Live Nation Settles Suit With Ticketing Start-Up, Buying Its Assets



Songkick specialized in so-called artist presales — a way of selling batches of advance tickets, often around 8 percent of the inventory for a show, to fans.

Chad Batka for The New York Times

Two years ago, Songkick, a ticketing start-up that operated out of a loft in Brooklyn, filed an antitrust suit against Live Nation Entertainment, the colossus of the concert business.

The David-and-Goliath suit included accusations of abuse of market power by Live Nation and its Ticketmaster subsidiary.

But on Friday, less than two weeks before the start of a trial, Live Nation announced that it had settled the suit for $110 million and an additional undisclosed sum to acquire some of Songkick’s remaining technology assets and patents.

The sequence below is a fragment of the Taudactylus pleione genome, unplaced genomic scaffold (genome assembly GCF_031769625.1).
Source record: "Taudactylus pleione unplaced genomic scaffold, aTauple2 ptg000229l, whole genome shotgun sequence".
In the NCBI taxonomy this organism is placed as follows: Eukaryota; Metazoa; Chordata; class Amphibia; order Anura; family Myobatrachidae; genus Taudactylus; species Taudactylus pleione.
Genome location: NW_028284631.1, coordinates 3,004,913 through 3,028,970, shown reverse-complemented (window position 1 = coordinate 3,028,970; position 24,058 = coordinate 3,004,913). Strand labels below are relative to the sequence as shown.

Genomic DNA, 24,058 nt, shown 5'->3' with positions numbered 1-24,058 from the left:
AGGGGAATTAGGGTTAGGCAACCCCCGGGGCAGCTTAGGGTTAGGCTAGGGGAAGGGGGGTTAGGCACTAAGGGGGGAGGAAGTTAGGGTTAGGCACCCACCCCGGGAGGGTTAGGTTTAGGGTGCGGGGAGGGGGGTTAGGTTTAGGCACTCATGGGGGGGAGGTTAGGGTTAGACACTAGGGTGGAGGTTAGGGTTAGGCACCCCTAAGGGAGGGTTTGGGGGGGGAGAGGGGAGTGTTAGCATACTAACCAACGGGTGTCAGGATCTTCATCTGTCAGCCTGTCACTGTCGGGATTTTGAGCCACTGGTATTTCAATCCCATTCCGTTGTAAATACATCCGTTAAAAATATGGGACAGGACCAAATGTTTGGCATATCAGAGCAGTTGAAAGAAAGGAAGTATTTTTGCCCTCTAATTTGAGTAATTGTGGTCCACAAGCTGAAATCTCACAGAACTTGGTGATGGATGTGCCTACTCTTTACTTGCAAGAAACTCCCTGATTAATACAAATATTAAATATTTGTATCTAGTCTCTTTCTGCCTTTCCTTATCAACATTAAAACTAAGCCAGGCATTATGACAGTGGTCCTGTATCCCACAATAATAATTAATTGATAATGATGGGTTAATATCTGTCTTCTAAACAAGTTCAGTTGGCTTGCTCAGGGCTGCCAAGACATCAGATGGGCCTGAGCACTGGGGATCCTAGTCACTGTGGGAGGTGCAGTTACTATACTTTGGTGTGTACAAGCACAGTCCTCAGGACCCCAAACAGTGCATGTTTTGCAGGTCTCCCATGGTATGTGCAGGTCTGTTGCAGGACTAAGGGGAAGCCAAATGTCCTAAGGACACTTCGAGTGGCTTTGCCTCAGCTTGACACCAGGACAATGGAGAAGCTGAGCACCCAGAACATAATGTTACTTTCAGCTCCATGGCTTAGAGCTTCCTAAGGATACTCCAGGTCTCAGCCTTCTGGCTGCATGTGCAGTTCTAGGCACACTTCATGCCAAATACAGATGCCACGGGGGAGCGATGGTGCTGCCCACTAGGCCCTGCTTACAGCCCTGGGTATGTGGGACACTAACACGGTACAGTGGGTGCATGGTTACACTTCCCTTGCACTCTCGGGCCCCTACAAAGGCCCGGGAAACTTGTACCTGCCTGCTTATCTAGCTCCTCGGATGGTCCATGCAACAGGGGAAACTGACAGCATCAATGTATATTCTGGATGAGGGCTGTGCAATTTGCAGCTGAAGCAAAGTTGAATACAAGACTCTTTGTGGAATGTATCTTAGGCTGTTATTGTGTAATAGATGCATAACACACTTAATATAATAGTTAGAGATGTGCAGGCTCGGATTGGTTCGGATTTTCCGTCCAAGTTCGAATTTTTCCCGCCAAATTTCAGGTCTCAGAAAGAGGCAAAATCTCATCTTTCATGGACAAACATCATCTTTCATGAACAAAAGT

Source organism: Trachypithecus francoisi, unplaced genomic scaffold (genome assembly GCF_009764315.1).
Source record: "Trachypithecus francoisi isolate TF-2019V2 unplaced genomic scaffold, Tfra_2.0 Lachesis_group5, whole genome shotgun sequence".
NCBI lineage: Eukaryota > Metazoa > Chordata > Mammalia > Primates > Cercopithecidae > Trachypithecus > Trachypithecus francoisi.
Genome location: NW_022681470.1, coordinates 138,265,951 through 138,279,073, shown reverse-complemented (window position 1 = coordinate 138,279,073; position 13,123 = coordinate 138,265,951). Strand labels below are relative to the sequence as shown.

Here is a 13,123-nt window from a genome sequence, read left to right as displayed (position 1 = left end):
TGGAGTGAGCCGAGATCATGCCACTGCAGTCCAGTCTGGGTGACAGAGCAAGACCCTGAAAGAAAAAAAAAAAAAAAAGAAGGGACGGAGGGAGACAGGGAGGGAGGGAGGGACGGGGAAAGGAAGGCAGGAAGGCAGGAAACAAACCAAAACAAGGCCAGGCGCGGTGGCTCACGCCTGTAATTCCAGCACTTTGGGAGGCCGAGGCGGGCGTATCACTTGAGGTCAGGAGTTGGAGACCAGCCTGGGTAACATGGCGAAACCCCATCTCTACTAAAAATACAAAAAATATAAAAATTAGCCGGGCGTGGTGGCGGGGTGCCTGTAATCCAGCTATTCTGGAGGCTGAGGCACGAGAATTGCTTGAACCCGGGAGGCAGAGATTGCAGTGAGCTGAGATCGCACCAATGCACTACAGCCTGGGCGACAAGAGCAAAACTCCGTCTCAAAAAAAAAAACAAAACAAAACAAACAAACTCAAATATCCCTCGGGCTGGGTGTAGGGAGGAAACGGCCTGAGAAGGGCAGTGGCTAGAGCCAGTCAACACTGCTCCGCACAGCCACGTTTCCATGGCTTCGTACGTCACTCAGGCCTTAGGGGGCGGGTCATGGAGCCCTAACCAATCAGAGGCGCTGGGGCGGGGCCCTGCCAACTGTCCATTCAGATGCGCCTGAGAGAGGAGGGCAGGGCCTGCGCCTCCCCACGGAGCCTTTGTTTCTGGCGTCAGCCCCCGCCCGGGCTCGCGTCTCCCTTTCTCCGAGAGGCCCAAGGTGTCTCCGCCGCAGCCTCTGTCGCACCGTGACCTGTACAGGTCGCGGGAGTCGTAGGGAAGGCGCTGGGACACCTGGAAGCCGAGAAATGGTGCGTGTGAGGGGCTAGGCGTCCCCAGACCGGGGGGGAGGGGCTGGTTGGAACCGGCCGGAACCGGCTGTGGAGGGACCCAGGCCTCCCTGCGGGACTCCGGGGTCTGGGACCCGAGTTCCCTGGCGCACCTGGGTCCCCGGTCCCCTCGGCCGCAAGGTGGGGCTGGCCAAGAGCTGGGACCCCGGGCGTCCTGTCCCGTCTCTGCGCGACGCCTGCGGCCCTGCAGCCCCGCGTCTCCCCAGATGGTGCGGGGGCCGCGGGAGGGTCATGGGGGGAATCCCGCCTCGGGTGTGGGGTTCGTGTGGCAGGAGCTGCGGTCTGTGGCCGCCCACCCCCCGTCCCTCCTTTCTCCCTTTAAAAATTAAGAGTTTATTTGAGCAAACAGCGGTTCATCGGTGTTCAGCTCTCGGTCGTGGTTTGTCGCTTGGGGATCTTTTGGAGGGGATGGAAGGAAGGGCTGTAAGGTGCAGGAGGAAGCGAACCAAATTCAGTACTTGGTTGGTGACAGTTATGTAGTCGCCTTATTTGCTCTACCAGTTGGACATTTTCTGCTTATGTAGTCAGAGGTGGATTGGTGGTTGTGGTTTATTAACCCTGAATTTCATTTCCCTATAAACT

“We are pleased that we were able to resolve this dispute and avoid protracted and costly legal proceedings, while also acquiring valuable assets,” Joe Berchtold, the president of Live Nation, said in a joint statement.

Matt Jones, the chief executive of Songkick’s parent company, Complete Entertainment Resources Group, thanked employees and artists “who contributed so much to our many successes over the last decade.”

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